It is well known that the determination of the geoid model especially by the classical gravimetric approach is not a simple task. Consequently, an empirical method is often adopted for a small geographic area. This approach is especially useful because of its simplicity, accessibility to local surveyors, and its adequacy for many applications involving the conversion of World Geodetic System 1984 (WGS 84) GPS heights to a local height reference system based on the Mean Sea Level (MSL). This paper details the procedures and processes used to establish, validate, and consider the statistical significance of a predictive geoid model for a small geographic area. The model is based on data acquired within the central areas of the Port Harcourt metropolis in southern Nigeria. The MSL benchmark of the Nigerian Ports Authority (NPA) in Port Harcourt, which was established during the colonial administration, served as the reference datum.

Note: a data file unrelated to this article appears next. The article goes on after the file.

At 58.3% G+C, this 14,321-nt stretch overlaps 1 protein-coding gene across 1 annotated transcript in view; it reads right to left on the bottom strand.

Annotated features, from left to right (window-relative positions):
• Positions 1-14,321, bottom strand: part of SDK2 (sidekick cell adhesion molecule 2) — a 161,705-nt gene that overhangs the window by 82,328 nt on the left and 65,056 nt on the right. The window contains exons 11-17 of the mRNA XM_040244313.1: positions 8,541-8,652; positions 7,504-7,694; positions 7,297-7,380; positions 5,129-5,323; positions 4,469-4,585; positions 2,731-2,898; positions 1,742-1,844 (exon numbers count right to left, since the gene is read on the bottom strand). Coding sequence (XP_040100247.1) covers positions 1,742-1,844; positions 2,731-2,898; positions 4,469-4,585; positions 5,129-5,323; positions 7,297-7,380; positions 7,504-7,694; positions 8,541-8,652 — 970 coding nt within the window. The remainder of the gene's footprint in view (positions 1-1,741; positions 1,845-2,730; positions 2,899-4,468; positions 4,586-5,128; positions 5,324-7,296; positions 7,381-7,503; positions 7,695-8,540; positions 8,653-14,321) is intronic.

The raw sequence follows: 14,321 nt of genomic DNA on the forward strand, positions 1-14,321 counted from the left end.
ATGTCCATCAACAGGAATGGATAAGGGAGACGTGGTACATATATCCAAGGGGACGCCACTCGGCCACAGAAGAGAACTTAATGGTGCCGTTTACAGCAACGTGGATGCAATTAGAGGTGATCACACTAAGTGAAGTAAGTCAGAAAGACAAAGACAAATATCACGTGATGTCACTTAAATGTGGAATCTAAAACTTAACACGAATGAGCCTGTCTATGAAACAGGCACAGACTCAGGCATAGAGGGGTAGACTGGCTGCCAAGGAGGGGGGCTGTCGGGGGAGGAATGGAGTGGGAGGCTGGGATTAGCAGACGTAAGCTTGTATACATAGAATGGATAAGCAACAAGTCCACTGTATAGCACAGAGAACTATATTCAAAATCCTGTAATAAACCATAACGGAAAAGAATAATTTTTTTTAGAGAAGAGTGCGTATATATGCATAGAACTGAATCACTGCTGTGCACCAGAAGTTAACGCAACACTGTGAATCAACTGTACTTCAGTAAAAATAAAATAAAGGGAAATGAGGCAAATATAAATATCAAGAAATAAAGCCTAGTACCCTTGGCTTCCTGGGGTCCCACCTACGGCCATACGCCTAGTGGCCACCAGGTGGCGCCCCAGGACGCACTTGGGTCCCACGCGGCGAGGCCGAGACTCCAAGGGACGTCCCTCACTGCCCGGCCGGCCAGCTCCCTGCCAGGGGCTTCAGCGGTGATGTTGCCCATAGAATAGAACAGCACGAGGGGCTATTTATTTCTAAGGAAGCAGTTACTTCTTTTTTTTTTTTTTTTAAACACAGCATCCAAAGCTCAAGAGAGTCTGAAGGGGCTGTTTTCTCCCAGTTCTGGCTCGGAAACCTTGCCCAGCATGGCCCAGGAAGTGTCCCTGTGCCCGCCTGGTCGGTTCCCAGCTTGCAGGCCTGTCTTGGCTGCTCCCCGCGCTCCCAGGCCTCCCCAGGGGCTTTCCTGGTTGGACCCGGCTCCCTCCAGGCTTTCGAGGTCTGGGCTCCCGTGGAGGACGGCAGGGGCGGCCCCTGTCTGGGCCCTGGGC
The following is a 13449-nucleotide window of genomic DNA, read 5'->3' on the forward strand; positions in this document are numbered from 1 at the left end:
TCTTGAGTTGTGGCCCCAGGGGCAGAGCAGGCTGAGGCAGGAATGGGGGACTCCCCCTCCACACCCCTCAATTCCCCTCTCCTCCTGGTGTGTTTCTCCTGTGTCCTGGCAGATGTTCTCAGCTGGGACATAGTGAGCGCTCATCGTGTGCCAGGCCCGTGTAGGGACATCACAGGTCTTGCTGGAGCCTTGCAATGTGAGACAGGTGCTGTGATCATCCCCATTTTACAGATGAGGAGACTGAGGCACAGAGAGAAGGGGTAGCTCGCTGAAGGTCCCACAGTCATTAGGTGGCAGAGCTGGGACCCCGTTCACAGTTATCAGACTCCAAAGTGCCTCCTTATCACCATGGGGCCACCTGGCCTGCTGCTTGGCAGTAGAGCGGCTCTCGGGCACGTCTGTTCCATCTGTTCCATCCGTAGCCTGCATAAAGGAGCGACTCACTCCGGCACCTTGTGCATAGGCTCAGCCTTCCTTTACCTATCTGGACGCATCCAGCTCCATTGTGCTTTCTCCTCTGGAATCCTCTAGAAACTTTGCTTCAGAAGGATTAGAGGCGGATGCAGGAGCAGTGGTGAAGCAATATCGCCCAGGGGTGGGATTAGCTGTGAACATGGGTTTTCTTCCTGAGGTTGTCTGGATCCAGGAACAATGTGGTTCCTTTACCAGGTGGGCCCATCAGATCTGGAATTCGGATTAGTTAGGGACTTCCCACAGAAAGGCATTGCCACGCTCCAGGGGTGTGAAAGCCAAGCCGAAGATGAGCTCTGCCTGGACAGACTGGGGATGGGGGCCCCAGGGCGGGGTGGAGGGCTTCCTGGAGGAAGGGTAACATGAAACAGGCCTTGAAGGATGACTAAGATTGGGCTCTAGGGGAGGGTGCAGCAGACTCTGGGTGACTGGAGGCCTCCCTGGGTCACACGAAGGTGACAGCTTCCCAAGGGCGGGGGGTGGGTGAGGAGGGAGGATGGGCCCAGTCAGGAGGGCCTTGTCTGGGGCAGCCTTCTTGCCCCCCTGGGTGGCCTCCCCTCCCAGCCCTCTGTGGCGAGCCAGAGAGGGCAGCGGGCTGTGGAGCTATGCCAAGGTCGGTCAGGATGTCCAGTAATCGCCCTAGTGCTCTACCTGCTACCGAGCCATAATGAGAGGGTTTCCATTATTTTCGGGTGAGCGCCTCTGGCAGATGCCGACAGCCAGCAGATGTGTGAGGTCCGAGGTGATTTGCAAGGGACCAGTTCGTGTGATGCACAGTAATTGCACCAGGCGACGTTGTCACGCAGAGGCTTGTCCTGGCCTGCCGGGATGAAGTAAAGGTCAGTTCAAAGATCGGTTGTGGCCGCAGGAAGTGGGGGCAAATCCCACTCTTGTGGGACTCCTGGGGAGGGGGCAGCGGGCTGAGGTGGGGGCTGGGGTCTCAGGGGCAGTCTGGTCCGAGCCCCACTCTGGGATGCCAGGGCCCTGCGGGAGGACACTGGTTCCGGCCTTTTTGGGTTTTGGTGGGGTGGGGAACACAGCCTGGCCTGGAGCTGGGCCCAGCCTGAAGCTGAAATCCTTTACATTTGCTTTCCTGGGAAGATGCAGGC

SaLIS is a scientific journal devoted to reporting research and new work conducted to advance geodetic surveying, land surveying, large-scale mapping, and geographic information systems designed to advance the development and management of the cadastral parcel data layer and other land information applications. SaLIS publishes research articles, technical papers, technical notes, papers on the current state of surveying education, surveying history, book reviews, and current literature reviews. Every four years, the journal publishes the U.S. Report to the International Federation of Surveyors (FIG). The Proceedings of the Surveying Teachers Conference are published bi-annually.